As the members began to arrive I assessed each new arrival as to their potential swearability factor. But as the chairs began to fill up, I found myself sitting in a room not of strangers, but of writers. And what a fantastic feeling that was. Ever since I've started this writing lark, I've felt isolated down this end of the world. So much seems to be going on in other parts of the country - the crime-writing scenes in Manchester and Hull, the Harrogate crime festival, the festival out west in Bristol. But sitting as a guest at the Havering Writers Circle last night, the nine of us in this small, green-panelled room in this old Georgian house on a Monday night, I felt finally connected, you know.

Time was getting on.
Mike introduced me to the group, and I just sort of started talking.
Then came the first reading.

The first extract I read, for those that have read ABIDE WITH ME, was the classroom scene at the beginning of Chapter Two. Two lines in, Jean asked if I could speak up. Fair enough. So I did. And there were laughs in all the right places and the swearing, well, it's just words really, isn't it. I talked some more, feeling surprisingly calm, and was loving every minute.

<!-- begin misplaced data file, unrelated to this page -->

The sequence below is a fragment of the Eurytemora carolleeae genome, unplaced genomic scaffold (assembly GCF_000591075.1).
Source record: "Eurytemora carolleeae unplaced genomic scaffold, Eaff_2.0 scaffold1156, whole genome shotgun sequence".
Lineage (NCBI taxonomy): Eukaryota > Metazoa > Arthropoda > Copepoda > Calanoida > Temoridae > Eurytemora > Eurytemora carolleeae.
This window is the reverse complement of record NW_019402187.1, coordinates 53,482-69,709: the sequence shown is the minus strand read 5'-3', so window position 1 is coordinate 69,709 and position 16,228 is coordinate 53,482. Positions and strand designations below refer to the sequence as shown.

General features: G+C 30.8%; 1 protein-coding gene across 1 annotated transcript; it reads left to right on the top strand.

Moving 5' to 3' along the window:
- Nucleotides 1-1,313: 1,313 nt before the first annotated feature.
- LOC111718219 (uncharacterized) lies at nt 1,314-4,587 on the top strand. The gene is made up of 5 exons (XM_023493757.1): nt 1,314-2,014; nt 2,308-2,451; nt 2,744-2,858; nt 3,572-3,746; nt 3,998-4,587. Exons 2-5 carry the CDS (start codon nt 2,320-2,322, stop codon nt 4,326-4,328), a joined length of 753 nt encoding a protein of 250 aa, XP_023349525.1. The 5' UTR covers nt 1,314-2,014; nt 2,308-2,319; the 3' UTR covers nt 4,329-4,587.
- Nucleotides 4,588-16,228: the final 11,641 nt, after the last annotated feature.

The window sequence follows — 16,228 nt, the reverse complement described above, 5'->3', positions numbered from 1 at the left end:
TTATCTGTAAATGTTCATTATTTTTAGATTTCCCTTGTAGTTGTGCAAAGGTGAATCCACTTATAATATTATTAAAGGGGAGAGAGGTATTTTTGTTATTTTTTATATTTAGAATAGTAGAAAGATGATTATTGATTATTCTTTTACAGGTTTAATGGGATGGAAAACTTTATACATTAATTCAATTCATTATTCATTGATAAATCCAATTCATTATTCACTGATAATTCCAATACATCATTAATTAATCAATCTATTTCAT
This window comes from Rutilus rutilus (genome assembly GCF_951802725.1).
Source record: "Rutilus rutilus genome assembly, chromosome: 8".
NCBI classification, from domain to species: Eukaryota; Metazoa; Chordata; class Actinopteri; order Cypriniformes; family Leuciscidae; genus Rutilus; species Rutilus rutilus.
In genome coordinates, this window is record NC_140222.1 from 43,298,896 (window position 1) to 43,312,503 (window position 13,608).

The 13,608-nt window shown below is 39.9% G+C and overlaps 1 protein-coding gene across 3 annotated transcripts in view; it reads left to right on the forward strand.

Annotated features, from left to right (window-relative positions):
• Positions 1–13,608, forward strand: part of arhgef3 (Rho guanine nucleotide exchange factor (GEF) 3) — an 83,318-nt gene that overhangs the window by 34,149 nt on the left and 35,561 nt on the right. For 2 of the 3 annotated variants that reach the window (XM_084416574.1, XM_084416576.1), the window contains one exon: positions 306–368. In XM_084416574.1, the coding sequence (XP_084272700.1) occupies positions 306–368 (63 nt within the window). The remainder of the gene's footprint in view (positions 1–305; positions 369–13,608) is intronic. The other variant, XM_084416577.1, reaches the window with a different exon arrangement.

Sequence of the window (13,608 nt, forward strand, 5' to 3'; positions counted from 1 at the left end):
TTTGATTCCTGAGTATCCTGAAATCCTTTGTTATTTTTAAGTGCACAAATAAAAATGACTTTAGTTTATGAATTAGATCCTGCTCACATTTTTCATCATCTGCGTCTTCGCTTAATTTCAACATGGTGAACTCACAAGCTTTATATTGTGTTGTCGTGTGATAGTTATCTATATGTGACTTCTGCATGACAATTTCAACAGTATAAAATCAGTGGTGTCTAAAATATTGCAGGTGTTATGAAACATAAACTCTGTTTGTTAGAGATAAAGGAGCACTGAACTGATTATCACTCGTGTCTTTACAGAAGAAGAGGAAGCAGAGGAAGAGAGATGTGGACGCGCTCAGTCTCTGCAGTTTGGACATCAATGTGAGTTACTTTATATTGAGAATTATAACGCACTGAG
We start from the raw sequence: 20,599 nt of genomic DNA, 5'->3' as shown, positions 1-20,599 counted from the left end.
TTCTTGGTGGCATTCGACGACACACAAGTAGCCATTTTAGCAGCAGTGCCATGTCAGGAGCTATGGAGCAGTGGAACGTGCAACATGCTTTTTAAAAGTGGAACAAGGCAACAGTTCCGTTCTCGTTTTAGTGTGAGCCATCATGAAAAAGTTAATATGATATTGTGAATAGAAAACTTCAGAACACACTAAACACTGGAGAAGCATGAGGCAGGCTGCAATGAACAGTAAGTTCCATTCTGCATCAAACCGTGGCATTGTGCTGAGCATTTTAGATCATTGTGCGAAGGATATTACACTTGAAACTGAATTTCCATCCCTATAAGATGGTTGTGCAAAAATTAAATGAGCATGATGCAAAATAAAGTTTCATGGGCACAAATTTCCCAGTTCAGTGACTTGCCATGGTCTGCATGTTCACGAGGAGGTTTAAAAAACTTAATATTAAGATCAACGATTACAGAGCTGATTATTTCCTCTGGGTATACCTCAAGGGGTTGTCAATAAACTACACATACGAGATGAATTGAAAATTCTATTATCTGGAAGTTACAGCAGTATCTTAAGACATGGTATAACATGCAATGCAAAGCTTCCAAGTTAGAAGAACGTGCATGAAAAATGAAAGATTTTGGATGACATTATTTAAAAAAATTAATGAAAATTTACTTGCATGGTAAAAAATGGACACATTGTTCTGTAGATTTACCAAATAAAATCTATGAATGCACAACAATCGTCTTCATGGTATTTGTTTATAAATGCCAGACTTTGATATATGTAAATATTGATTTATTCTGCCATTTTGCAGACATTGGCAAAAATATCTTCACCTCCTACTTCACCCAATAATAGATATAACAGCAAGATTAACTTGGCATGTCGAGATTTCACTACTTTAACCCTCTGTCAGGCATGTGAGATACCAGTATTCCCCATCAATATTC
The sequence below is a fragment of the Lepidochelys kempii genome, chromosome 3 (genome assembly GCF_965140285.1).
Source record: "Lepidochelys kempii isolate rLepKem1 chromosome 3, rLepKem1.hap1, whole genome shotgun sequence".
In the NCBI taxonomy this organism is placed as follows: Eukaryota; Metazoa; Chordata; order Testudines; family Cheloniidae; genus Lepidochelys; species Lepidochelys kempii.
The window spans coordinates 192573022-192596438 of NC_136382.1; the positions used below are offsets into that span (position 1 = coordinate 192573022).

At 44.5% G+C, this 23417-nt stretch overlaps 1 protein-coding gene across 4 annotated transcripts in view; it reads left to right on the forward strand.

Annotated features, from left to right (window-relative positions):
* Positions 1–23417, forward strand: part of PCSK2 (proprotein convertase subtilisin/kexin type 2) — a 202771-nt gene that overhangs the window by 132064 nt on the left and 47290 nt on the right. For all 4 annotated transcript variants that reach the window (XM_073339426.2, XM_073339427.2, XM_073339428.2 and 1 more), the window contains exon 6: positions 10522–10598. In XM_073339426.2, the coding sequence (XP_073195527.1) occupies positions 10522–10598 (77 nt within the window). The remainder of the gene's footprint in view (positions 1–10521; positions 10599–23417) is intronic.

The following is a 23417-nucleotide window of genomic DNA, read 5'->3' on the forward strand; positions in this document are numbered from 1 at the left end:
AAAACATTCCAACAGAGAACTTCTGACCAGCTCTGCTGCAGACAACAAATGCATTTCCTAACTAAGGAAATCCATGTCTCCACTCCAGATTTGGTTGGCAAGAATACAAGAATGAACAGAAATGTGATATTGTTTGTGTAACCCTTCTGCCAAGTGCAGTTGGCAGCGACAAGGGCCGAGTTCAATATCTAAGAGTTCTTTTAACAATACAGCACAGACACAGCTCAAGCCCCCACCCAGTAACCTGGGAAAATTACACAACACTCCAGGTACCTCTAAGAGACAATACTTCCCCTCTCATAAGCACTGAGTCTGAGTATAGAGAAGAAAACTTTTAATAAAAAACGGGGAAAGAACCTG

I then carried on speaking of writing and life and the inside and outside of it all. Everything seemed to be going well.

About forty minutes in it occurred to me I'd forgotten to tell the group a couple of things - the title of the book, and what it was about. See, notes - sometimes it's good to look at them, just for the small details, you know. But this night was always going to be whatever it was supposed to be.
I carried on talking of 'writing from the inside', of freeing yourself from the idea of what you think a writer should write and instead lighting up your darkest places with your pen. I spoke of short stories and long nights, and read three more extracts from the book. Apart from the extracts, I was aware of making everything up as I was going along.
An hour and a half melted away. I was having the time of my life. Time for a break. Jean cracked open a bottle of wine and  I got meself a coffee. After the break, I sat in as members of the group read out pieces they had written. And I was absolutely astounded by the quality.
At the end of the night, Mike reminded me I had some copies of ABIDE WITH ME with me if anyone wanted to buy a copy. I sold a couple, which was fantastic. Mike then thanked me for coming and I got a round of applause from the group. As the members of the Havering Writers Circle left the room, I noticed my redoubtable seven foot pull-up poster of the book cover leaning up against the wall, still in it's case.

Ah, well, for another day.
 Can't tell you what last night meant to me. Well I suppose I can.